NEW YORK - It was the knee whack that obsessed millions and turned figure skating into an international tabloid frenzy. Twenty years later, it's coming to the New York stage decked in sequins.
"Tonya and Nancy: The Rock Opera," tells of the blood, sweat and tears behind the fierce rivalry between elegant figure skating princess Nancy Kerrigan and hard-edged Tonya Harding.
Kerrigan was queen of the ice: the brunette beauty dressed in Vera Wang, a mistress of million-dollar endorsements who personified classy elegance in an image-obsessed sport.
Harding was the gutsy, brash-talking athlete who overcame poverty and an abusive, alcoholic mother to become the first American woman to land a triple axel in competition.
When Kerrigan was whacked on the knee in an attack ordered by Harding's ex-husband before the 1994 US championships, the celebrity-gossip world exploded. There had been nothing like it in the sport.
"Dark yet perky, is to me the feel of this show," says American novelist Elizabeth Searle, who wrote the libretto about the two women.
"There is all this glittery, sparkly fun... but underneath are all these dark currents and this brutal act, and that to me is a very interesting combination," she told AFP.
The show, billed as "dark comedy done with heart" makes its New York debut Thursday as part of the city's annual Musical Theatre Festival, a spring board for eclectic new, off-Broadway productions.
In the words of director David Alpert, it's not a documentary, but a "fast-paced and thrilling" attempt to tell the story theatrically.
"Don't expect any 'real' ice up there. Plus that wouldn't do so well in a festival... in midtown Manhattan... in July," he told AFP.
It started out as a half-hour chamber opera for a university project, before winning glowing reviews for adaptations in Boston, Los Angeles and Harding's home state Oregon.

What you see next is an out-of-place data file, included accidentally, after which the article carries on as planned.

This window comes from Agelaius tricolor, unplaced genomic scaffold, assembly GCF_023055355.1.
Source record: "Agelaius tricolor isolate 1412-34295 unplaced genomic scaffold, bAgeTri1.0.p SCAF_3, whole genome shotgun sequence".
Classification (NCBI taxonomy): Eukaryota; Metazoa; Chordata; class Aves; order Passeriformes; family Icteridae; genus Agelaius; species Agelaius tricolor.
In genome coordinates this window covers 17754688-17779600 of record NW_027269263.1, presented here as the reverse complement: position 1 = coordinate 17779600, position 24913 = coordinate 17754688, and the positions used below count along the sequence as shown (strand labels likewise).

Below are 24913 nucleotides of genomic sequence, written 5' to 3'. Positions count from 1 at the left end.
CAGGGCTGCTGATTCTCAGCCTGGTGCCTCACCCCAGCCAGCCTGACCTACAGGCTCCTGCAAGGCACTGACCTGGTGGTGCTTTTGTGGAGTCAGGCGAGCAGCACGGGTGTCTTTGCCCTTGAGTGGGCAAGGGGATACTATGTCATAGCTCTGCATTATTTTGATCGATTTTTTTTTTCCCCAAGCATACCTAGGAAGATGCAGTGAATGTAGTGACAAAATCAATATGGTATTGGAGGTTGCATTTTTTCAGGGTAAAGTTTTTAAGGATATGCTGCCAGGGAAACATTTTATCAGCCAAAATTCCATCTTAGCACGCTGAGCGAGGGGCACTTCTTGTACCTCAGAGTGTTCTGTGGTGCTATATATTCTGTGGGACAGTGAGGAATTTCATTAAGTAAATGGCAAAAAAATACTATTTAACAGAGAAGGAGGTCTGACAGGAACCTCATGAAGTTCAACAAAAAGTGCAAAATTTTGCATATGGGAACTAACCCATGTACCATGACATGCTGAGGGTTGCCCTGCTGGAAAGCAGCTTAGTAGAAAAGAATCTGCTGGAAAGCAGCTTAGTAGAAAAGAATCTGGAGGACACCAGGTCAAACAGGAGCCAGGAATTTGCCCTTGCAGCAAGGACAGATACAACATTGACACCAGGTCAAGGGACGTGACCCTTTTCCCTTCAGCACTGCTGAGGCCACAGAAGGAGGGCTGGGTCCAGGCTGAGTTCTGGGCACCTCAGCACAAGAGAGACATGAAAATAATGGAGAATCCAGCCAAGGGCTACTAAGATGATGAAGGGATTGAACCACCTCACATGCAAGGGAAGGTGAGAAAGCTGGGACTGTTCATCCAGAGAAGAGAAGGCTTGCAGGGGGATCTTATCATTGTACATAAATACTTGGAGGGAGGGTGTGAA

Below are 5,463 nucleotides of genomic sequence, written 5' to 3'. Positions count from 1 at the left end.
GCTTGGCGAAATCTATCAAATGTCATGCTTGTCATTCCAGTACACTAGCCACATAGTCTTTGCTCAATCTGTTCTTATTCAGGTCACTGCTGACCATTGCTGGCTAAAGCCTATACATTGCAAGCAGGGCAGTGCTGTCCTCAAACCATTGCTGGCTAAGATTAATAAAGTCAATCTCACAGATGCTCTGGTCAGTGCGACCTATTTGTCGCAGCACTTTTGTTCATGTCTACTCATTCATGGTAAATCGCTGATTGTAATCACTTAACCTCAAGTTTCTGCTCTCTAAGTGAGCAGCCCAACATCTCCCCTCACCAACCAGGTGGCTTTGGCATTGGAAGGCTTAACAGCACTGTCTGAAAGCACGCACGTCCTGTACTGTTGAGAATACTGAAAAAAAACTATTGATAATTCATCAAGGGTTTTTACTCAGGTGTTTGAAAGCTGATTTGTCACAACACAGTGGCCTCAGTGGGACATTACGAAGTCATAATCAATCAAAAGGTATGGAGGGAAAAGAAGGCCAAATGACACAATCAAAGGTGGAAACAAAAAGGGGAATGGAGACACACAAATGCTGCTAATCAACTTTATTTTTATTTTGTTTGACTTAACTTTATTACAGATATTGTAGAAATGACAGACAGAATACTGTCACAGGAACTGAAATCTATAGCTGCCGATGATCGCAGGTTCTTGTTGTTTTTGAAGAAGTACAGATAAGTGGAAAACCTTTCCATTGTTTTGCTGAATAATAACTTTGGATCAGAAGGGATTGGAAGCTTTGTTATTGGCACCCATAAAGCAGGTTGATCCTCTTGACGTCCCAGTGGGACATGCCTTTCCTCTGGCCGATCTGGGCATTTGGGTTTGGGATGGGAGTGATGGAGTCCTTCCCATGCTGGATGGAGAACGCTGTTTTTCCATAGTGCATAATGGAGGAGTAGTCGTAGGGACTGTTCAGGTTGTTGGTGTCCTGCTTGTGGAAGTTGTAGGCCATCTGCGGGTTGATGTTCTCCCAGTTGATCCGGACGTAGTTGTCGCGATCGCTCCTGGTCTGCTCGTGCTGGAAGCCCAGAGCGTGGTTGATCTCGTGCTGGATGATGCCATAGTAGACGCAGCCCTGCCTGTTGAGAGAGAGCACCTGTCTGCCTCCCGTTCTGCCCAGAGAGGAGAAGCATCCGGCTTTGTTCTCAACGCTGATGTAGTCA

"C'mon, a musicalized retelling of the knee whack heard round the world? Do you need any more incentive?" joked Jenna Leigh Green, who plays Nancy, to Playbill.
Searle sees the story as a microcosm of US culture: determination to win at any cost and the fame that comes with success, and notoriety.
"A lot of it is this sense of building up celebrities, knocking them down and watching them fall, which is an all-American obsession."
"Why, why, why?" shrieked a sobbing Kerrigan after she was clubbed on the leg leaving a practice session in Detroit ahead of the US championships in 1994.
Doctors ruled her out of the competition, which Harding won, before both women were picked to represent the United States at the Lillehammer Winter Olympics just six weeks later.
But as Kerrigan made a full recovery, Harding was hounded by the press and questioned by the FBI, who quickly discovered that her abusive ex-husband Jeff Gillooly ordered the hit on Kerrigan.
In one of the most watched Olympic events of all time, a resplendent Nancy delivered the skate of her career and won silver medal while Tonya broke her lace, and crashed out of the competition.
Kerrigan's supporters felt she was robbed of gold, given to 16-year-old Ukrainian sensation Oksana Baiul, an unheard-of in American eyes.
Back in the States, Harding pleaded guilty to hindering prosecution, and was sentenced to three years' probation and fined more than $160,000.
She admitted to not reporting what she knew about the assault to investigators, saying that Gillooly had threatened her, but always denied any prior knowledge or conspiracy in the attack.
But Nancy's own reputation also took a hit.
After being told an emotional Baiul was reapplying make-up before the medal ceremony, Kerrigan was said to mutter: "She's going to get out of here and cry again, what's the difference?" Taking part in a Disney parade as part of a reported $2 million sponsorship deal, she was caught on camera again, this time complaining to Mickey Mouse: "It's so dumb... I hate it." But the musical doesn't take sides. "I love all my characters," said Searle. "We try to make them both rounded characters, showing their strengths and weaknesses."